36. Why are you the best fit for this job In Turbine Operator Steam Electric Power Systems?

Analyze the job responsibilities and match those to your skills sets. Then discuss how your experience and skills sets can truly create the best impact to the company in that specific job role. Impact could mean marketing impressions, sales, cutting costs, making products more efficiently, creating better customer service, engineering new designs that create customer excitement, etc.

37. What will your ramp time be before you become a meaningful contributor?

Companies want staff that can ramp quickly, but also want people who are realistic. So take into consideration how intense the job is and then give a good answer. For example, if you have simple responsibilities that don't require a huge development curve, then your ramp time will probably be shorter. If it's a complex set of skills that you need to develop, then your ramp time could be longer - the key is you have to explain why you believe that ramp time should be.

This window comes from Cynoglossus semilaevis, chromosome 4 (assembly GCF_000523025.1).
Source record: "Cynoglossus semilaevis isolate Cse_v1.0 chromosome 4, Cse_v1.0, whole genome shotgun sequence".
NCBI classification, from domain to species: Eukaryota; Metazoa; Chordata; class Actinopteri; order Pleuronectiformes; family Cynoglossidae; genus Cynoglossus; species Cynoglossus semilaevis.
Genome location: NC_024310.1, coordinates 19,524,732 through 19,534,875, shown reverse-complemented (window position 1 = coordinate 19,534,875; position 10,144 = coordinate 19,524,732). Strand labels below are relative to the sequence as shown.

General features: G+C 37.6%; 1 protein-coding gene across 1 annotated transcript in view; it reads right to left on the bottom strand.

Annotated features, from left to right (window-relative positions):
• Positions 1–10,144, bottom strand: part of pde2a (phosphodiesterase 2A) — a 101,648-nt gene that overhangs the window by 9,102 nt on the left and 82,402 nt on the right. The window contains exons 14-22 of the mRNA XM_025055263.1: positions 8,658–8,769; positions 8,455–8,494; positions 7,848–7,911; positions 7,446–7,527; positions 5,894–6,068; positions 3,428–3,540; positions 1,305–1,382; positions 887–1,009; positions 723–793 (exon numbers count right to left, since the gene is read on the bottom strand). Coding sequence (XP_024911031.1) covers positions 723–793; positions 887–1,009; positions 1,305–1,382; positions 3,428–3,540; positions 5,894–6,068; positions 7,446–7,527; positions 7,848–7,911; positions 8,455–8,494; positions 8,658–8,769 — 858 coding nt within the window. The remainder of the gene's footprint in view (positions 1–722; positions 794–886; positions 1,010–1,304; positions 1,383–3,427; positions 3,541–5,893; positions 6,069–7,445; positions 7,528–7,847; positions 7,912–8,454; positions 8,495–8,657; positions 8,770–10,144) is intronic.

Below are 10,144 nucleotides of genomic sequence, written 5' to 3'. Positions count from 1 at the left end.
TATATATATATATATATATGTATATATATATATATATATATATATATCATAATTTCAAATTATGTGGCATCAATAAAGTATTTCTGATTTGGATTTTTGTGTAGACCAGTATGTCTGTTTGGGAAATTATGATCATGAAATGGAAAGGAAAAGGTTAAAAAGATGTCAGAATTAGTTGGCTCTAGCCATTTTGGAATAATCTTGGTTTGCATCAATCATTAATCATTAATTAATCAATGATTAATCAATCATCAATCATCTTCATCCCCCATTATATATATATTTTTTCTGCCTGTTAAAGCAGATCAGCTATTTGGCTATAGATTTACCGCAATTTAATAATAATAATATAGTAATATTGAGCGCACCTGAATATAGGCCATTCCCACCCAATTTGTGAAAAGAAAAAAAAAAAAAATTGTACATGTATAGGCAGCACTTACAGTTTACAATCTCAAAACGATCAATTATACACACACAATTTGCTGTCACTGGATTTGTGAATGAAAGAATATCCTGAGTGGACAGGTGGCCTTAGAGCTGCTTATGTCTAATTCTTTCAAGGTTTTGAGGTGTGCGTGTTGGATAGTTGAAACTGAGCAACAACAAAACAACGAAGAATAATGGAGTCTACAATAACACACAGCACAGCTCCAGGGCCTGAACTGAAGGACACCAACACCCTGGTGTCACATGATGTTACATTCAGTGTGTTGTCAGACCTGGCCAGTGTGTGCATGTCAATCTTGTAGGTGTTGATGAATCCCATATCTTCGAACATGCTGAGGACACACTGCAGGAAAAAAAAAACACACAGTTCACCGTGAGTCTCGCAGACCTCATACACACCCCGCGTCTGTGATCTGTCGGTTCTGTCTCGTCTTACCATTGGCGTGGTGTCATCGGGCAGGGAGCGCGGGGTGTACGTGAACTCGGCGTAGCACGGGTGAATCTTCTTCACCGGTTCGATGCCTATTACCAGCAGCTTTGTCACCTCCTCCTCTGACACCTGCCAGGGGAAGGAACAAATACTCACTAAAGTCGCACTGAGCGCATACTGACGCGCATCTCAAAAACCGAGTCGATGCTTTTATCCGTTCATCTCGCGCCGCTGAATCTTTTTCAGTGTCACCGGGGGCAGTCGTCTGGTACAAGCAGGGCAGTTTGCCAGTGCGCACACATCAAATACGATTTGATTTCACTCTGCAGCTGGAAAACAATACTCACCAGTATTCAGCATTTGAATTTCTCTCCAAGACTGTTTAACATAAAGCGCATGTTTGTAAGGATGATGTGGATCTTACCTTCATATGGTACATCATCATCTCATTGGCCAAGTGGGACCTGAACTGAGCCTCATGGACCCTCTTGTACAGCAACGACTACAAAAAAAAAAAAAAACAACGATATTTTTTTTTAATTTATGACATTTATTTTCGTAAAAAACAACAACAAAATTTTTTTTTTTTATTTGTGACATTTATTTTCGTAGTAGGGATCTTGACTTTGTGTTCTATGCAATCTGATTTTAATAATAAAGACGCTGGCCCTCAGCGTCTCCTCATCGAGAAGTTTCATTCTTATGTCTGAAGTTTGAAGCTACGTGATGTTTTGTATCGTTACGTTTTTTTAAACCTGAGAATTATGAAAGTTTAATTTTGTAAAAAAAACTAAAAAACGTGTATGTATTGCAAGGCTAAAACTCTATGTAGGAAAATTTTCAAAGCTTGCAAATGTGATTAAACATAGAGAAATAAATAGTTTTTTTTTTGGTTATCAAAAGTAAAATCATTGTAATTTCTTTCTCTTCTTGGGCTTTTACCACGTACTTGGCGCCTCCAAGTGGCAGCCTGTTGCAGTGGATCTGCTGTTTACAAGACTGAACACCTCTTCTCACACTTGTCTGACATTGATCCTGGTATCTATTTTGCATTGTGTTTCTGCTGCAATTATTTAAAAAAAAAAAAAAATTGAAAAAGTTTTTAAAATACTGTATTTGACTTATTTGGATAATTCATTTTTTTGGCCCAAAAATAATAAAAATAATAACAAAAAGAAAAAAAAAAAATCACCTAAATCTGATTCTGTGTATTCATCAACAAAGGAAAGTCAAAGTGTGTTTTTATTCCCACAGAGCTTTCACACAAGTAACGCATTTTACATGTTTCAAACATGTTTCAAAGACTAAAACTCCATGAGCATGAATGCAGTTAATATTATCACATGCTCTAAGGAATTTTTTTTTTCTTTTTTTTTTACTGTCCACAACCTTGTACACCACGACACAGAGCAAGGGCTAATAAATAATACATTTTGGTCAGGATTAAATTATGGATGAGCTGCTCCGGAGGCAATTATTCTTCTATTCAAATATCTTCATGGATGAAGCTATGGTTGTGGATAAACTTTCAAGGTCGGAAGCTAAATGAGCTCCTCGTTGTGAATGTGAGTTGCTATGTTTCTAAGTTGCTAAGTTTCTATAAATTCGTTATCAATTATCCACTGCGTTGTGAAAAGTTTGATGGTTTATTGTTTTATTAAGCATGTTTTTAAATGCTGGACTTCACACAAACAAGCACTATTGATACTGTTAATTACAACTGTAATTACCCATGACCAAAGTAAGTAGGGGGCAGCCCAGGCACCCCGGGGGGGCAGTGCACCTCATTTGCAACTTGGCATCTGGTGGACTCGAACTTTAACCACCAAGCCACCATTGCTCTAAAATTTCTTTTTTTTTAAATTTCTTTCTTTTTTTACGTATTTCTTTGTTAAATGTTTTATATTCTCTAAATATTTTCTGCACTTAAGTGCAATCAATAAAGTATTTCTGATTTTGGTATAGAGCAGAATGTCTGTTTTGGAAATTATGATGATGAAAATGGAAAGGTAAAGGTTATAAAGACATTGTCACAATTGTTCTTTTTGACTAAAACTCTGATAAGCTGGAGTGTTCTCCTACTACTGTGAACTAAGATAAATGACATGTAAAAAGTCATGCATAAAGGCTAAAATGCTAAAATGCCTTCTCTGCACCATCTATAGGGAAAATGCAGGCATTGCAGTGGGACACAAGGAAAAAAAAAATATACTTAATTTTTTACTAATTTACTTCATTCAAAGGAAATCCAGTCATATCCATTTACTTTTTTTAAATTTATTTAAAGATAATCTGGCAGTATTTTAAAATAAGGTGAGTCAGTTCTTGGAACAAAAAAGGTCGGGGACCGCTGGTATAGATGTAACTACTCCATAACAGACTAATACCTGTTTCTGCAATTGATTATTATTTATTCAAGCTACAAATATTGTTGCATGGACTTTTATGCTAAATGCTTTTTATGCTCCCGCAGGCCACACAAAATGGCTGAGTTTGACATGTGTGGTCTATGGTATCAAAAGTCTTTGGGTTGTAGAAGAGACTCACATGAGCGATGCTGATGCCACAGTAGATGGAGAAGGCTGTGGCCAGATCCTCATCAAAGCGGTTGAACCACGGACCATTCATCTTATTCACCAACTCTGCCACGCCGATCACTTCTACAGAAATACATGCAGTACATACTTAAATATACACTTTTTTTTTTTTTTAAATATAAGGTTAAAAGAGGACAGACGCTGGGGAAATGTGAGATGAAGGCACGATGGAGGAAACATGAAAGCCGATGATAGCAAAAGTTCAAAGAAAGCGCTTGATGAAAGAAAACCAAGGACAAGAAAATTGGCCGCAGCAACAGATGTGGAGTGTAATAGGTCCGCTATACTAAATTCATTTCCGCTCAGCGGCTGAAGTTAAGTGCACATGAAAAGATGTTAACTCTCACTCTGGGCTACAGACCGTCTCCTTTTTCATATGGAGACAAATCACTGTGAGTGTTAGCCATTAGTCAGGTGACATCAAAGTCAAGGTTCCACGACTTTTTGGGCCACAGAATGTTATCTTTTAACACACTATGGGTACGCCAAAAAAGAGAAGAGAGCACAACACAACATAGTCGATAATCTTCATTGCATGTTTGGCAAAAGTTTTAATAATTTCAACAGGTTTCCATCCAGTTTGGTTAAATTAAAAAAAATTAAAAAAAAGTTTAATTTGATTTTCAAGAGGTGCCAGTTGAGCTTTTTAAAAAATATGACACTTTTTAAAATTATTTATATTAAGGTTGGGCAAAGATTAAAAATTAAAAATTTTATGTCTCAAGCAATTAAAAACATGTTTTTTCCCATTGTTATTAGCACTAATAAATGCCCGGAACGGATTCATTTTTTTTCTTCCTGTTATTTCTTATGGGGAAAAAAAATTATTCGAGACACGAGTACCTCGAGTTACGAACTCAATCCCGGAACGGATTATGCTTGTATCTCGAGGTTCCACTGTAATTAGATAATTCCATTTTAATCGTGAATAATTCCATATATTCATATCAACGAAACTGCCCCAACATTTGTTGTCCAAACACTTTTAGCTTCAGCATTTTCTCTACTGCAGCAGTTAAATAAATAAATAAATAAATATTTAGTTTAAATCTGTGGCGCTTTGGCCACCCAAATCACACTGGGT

38. Tell me about a time when you were held accountable for a problem that you hadn't caused?

If someone puts the blame on you (incorrectly), the best thing you can do is NOT to retaliate. You want to make it known that you were not to blame (explain all the facts) and then focus on fixing the problem in the best way possible.

39. How do you take "No" for an answer?

You want to be persistent enough to understand why someone is saying no so that you could potentially convince them otherwise with a sound reason. However, if they are still saying "no" to you, then you need to humbly accept their position and move on.